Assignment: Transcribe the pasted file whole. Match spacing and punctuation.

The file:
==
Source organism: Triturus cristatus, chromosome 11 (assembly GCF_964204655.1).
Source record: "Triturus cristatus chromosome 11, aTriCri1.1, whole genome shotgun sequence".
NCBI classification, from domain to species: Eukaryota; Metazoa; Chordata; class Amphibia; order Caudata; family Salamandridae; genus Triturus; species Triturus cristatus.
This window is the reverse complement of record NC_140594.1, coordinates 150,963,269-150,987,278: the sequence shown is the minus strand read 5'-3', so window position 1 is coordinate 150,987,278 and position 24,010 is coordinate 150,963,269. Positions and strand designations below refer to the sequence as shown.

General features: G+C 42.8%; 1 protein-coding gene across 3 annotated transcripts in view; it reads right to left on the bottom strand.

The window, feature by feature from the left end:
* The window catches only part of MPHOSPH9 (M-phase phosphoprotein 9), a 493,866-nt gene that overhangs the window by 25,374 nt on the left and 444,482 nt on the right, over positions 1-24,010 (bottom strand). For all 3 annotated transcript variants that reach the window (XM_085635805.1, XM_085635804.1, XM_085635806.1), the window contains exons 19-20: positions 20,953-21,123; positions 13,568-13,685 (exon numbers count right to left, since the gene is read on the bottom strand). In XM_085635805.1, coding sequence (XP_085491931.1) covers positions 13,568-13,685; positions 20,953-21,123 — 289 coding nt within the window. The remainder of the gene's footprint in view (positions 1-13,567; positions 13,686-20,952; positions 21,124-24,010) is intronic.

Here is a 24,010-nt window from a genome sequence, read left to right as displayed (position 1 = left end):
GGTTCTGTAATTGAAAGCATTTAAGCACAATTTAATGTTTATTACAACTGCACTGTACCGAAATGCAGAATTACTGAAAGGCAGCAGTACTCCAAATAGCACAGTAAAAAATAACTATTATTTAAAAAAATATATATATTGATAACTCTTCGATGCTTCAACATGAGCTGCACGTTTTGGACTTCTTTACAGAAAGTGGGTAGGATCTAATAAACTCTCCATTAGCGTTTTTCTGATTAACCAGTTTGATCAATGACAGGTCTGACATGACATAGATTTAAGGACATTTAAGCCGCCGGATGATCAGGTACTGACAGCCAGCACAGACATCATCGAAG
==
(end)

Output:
Source organism: Triturus cristatus, chromosome 11 (assembly GCF_964204655.1).
Source record: "Triturus cristatus chromosome 11, aTriCri1.1, whole genome shotgun sequence".
NCBI classification, from domain to species: Eukaryota; Metazoa; Chordata; class Amphibia; order Caudata; family Salamandridae; genus Triturus; species Triturus cristatus.
This window is the reverse complement of record NC_140594.1, coordinates 150,963,269-150,987,278: the sequence shown is the minus strand read 5'-3', so window position 1 is coordinate 150,987,278 and position 24,010 is coordinate 150,963,269. Positions and strand designations below refer to the sequence as shown.

General features: G+C 42.8%; 1 protein-coding gene across 3 annotated transcripts in view; it reads right to left on the bottom strand.

The window, feature by feature from the left end:
* The window catches only part of MPHOSPH9 (M-phase phosphoprotein 9), a 493,866-nt gene that overhangs the window by 25,374 nt on the left and 444,482 nt on the right, over positions 1-24,010 (bottom strand). For all 3 annotated transcript variants that reach the window (XM_085635805.1, XM_085635804.1, XM_085635806.1), the window contains exons 19-20: positions 20,953-21,123; positions 13,568-13,685 (exon numbers count right to left, since the gene is read on the bottom strand). In XM_085635805.1, coding sequence (XP_085491931.1) covers positions 13,568-13,685; positions 20,953-21,123 — 289 coding nt within the window. The remainder of the gene's footprint in view (positions 1-13,567; positions 13,686-20,952; positions 21,124-24,010) is intronic.

Here is a 24,010-nt window from a genome sequence, read left to right as displayed (position 1 = left end):
GGTTCTGTAATTGAAAGCATTTAAGCACAATTTAATGTTTATTACAACTGCACTGTACCGAAATGCAGAATTACTGAAAGGCAGCAGTACTCCAAATAGCACAGTAAAAAATAACTATTATTTAAAAAAATATATATATTGATAACTCTTCGATGCTTCAACATGAGCTGCACGTTTTGGACTTCTTTACAGAAAGTGGGTAGGATCTAATAAACTCTCCATTAGCGTTTTTCTGATTAACCAGTTTGATCAATGACAGGTCTGACATGACATAGATTTAAGGACATTTAAGCCGCCGGATGATCAGGTACTGACAGCCAGCACAGACATCATCGAAG